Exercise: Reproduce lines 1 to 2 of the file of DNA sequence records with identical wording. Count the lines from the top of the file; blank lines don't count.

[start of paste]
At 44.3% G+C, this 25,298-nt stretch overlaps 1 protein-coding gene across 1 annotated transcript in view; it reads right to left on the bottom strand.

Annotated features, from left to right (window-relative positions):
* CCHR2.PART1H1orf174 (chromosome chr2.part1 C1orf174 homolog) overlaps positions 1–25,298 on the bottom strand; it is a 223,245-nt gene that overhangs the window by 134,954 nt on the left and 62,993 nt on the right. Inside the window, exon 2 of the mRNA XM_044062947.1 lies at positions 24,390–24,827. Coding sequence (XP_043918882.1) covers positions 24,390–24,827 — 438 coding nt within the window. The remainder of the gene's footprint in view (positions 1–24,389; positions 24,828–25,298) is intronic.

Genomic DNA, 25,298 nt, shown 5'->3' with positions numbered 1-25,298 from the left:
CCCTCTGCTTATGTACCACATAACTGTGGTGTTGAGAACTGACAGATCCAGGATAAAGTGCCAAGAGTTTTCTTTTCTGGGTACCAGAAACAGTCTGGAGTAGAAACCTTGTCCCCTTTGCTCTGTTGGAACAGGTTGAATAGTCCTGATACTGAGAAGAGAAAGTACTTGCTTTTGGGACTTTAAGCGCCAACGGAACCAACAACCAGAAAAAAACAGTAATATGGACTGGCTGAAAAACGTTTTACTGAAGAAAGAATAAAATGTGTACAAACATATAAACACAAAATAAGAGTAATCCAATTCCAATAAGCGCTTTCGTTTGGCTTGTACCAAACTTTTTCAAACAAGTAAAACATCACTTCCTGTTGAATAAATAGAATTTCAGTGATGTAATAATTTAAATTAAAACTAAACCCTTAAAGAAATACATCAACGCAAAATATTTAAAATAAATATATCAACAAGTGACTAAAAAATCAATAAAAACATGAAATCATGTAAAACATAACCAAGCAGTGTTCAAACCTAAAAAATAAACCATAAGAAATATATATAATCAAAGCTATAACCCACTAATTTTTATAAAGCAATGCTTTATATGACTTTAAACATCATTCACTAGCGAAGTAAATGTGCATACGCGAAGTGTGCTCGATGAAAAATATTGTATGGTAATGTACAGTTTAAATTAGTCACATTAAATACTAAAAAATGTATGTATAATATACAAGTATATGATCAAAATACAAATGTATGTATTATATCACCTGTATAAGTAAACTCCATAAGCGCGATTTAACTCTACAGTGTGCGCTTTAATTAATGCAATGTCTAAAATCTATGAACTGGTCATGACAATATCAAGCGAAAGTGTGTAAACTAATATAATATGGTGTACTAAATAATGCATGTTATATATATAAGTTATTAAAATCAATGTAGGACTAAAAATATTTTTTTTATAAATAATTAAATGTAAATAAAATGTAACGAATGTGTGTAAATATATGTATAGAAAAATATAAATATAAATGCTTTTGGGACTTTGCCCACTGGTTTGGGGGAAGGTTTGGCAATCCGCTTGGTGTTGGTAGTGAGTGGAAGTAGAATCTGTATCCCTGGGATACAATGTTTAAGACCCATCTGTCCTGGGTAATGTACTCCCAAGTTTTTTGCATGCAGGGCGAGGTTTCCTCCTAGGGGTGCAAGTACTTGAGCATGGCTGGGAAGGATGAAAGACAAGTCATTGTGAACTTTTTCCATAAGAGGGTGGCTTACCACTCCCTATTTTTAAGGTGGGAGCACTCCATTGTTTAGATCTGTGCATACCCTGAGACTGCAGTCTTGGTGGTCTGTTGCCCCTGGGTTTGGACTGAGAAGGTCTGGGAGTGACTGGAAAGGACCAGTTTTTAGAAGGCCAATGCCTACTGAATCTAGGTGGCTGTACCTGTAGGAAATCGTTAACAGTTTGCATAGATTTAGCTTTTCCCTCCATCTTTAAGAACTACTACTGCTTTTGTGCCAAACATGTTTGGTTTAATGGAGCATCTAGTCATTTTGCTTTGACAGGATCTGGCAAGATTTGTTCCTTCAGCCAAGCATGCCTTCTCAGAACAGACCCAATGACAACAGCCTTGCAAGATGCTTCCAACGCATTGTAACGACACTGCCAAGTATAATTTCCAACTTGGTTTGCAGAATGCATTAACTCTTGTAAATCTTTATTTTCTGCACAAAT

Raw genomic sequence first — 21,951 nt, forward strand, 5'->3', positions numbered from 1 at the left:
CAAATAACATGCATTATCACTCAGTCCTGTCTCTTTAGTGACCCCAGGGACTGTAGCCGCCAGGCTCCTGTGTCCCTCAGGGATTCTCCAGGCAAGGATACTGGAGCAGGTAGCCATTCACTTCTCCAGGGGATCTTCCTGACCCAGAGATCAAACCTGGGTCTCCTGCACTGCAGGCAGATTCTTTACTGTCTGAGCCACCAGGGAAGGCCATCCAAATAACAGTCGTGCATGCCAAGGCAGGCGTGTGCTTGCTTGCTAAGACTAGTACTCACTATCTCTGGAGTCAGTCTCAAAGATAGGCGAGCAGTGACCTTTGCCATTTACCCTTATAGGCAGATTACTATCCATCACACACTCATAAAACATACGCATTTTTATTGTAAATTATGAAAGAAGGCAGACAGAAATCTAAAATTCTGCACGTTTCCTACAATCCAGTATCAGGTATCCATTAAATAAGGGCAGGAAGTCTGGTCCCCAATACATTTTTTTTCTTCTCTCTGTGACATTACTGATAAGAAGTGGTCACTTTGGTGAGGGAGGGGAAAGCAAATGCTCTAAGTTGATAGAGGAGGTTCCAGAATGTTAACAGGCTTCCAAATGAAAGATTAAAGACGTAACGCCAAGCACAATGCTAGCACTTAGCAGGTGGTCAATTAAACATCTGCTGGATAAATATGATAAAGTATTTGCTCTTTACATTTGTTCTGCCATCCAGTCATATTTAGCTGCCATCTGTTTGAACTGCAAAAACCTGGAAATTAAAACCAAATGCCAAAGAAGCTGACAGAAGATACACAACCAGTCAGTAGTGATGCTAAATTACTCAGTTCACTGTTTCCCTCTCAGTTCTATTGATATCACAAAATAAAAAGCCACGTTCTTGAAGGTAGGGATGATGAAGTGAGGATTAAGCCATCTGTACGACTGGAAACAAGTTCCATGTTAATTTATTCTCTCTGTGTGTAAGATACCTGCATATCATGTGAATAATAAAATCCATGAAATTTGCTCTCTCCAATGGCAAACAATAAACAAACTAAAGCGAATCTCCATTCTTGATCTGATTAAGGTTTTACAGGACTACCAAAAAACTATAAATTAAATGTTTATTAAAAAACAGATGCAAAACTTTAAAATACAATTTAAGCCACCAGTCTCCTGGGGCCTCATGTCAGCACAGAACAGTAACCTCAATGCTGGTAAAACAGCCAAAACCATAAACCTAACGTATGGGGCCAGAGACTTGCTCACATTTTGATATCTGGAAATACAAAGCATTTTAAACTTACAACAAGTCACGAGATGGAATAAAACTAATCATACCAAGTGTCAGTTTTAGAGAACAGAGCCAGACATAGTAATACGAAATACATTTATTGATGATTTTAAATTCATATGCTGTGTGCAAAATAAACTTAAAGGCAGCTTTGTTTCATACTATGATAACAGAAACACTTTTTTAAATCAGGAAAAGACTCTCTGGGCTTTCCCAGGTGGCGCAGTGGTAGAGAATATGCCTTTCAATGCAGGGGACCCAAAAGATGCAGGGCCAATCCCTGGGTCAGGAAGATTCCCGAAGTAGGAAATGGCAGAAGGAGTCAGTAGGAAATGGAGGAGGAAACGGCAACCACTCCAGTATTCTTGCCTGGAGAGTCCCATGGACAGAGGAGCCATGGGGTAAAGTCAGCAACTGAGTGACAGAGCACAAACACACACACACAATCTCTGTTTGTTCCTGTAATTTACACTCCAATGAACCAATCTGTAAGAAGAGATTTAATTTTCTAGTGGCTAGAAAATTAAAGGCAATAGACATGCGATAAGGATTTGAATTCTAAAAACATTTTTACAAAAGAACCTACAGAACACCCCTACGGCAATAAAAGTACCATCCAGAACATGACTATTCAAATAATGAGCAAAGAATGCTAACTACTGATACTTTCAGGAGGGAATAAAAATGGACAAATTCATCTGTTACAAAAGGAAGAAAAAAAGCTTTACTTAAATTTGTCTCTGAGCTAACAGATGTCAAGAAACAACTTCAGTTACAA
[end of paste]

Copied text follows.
At 44.3% G+C, this 25,298-nt stretch overlaps 1 protein-coding gene across 1 annotated transcript in view; it reads right to left on the bottom strand.

Annotated features, from left to right (window-relative positions):